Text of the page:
• strength-building in organisations that routinely face demanding and stressful conditions Police forces, fire and rescue, armed services, and health care and social services routinely face extremely stressful and demanding situations. The US Army’s resilience-based Comprehensive Soldier Fitness Program is designed to help soldiers and their families cope with the pressures of army life and also to strengthen the overall capability of all army personnel to thrive and be effective in challenging circumstances. The benefit to these organisations of the resilience intervention is the increased effectiveness and wellbeing of all personnel, to help them do difficult and demanding jobs
  • facilitating start-ups Starting a new business can be very stressful. Strong personalities substitute for effective leadership and can disrupt team behaviour, and people often become anxious and worried after the initial enthusiasm and excitement wears off. Similar pressures occur when venture capitalists invest in small businesses, or when a team is formed specifically for a critical product launch on which the hopes of the company are resting. Resilience-building has a role to play in helping team members to cope with the pressures, set-backs and disappointment along the way, and to function at their best, despite the unavoidable pressures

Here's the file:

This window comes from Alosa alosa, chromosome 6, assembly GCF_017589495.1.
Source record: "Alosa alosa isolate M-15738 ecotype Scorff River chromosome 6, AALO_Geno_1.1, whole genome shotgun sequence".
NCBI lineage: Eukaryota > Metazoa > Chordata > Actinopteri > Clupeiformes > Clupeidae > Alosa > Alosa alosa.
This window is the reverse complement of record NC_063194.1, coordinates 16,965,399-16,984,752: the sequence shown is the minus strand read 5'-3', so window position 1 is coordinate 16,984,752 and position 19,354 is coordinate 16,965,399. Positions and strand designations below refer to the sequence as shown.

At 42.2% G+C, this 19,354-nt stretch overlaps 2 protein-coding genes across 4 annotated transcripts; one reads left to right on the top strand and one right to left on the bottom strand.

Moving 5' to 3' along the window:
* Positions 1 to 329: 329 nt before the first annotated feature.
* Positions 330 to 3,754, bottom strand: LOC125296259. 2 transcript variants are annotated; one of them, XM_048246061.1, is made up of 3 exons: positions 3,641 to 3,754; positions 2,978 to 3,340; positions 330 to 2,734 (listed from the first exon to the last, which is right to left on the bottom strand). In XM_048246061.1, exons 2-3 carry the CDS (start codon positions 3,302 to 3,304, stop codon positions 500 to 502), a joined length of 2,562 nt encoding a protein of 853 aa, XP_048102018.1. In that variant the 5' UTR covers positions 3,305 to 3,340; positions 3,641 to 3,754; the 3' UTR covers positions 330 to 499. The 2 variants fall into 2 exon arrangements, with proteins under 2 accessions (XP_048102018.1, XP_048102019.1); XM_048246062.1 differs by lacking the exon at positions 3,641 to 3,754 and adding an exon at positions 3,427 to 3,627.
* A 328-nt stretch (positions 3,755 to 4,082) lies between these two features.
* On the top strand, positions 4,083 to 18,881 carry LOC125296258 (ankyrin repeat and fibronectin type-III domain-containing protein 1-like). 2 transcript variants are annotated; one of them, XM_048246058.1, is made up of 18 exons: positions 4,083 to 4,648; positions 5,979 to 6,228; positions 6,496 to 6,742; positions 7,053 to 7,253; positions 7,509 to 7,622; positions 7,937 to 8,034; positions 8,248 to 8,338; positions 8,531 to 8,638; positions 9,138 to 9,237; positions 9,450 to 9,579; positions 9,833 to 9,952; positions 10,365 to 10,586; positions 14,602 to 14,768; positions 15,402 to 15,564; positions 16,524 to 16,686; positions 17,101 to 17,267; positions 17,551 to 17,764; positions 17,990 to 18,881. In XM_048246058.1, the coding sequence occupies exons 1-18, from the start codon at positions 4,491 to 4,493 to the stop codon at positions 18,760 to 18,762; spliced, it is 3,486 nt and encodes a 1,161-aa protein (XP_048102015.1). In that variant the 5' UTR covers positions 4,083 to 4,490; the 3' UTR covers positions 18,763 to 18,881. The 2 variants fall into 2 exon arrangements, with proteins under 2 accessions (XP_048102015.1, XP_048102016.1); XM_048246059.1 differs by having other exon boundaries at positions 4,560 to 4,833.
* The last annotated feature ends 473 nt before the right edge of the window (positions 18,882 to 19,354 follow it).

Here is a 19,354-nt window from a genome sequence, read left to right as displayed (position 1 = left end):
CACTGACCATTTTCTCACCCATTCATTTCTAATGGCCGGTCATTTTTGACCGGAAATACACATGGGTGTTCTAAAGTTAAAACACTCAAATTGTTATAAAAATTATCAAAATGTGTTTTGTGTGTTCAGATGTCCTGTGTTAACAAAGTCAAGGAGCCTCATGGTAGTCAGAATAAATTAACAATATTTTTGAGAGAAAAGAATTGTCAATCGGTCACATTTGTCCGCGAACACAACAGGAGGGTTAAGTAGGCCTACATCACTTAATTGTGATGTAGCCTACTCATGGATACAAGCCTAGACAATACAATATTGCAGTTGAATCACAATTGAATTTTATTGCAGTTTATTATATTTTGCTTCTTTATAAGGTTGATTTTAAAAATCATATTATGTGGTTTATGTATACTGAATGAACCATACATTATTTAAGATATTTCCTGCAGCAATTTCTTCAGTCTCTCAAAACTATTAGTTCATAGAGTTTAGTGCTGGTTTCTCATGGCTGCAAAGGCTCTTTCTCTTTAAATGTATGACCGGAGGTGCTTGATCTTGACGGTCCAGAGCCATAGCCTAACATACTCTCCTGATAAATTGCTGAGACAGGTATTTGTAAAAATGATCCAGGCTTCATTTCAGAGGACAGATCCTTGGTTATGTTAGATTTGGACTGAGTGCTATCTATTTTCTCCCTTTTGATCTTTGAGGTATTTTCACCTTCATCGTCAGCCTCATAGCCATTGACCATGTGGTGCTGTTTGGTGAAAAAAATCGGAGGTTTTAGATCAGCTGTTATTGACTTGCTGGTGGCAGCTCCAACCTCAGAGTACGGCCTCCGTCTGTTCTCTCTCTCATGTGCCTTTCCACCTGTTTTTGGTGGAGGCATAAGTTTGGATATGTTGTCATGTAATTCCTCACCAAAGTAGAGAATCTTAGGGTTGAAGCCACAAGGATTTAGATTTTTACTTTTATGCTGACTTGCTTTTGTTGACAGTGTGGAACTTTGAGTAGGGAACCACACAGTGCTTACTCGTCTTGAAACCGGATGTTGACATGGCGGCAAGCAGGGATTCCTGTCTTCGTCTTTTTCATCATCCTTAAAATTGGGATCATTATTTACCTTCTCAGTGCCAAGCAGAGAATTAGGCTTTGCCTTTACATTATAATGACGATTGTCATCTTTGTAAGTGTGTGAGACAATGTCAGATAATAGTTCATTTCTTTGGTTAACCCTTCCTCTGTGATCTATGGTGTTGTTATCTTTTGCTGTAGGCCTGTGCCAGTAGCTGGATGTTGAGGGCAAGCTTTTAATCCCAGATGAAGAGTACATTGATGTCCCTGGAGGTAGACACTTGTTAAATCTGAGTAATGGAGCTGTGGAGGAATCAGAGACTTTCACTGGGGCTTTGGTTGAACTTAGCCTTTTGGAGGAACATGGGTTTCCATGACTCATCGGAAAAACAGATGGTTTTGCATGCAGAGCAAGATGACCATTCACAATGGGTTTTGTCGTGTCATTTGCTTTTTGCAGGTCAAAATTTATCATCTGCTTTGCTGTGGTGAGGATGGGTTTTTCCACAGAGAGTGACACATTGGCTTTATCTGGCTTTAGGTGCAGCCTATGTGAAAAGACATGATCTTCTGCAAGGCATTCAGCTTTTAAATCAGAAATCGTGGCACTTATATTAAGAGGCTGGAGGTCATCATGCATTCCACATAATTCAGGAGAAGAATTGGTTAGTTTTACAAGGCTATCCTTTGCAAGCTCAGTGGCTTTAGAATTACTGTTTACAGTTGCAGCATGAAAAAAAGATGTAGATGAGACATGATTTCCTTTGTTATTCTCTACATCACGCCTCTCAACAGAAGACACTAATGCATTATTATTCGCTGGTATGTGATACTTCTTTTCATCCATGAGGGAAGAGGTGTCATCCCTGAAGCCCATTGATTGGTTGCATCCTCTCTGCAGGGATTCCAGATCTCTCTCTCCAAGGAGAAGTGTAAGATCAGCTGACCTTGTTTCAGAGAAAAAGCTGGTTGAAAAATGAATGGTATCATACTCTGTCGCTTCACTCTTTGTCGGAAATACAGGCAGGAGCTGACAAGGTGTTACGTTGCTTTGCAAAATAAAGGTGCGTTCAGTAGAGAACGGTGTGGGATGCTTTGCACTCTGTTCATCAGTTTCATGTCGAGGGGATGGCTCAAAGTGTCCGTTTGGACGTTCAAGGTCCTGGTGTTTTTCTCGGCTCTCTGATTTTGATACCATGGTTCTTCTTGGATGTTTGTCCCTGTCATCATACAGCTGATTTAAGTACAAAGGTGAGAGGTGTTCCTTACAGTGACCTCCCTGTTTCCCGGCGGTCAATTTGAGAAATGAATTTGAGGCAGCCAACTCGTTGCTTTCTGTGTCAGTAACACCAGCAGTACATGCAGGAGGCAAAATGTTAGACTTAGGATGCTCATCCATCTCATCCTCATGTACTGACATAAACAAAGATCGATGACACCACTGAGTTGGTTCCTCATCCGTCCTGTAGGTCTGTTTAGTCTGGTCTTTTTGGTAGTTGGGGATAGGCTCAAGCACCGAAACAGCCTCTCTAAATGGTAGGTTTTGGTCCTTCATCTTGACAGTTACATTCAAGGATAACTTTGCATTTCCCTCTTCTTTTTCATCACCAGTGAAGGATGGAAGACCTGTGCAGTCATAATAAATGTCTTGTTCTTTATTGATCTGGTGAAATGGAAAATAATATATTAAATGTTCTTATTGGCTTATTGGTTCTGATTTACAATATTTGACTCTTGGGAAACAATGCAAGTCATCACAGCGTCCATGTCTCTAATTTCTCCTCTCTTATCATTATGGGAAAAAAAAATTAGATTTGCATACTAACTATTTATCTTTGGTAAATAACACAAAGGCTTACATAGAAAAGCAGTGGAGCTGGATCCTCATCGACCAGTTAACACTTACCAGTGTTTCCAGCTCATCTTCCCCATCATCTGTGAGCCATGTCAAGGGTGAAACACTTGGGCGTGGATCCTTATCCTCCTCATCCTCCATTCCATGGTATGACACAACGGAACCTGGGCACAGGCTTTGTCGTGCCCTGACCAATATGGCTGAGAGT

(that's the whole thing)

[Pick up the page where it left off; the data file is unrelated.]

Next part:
• developing leaders to thrive in difficult and challenging times It is widely recognised that rapid change and turbulence are the norm in today’s world. Leaders need to know how to monitor and maintain high levels of personal resilience to be at their best. They also need to know how to support and foster the resilience of people in their organisations by attending to organisational practices that support resilience and wellbeing, as well as to the needs of individuals and teams. One pharmaceutical company we worked with incorporated resilience development into the top executive development programme it ran in collaboration with Harvard Business School. The US Army has incorporated resilience development into all officer training as part of its longer-term culture change strategy to make resilience (seen as psychological fitness) as critical to its effectiveness as physical fitness has been for the last 70 years
  • supporting organisational transformation In another example from our experience, resilience assessment, training and coaching were incorporated into a transformation process of a threatened, but strategically important, manufacturing site. The focus on resilience helped build confidence and increased the effectiveness of individuals within the leadership team during a bumpy ride over an 18-month period that saw the company escape the threat of closure and begin to emerge as a place of new investment and very high employee engagement scores. The general manager concluded that the transformation probably could have been achieved without the focus on individual resilience but it would have been more painful and would have taken a lot longer, and time was in short supply.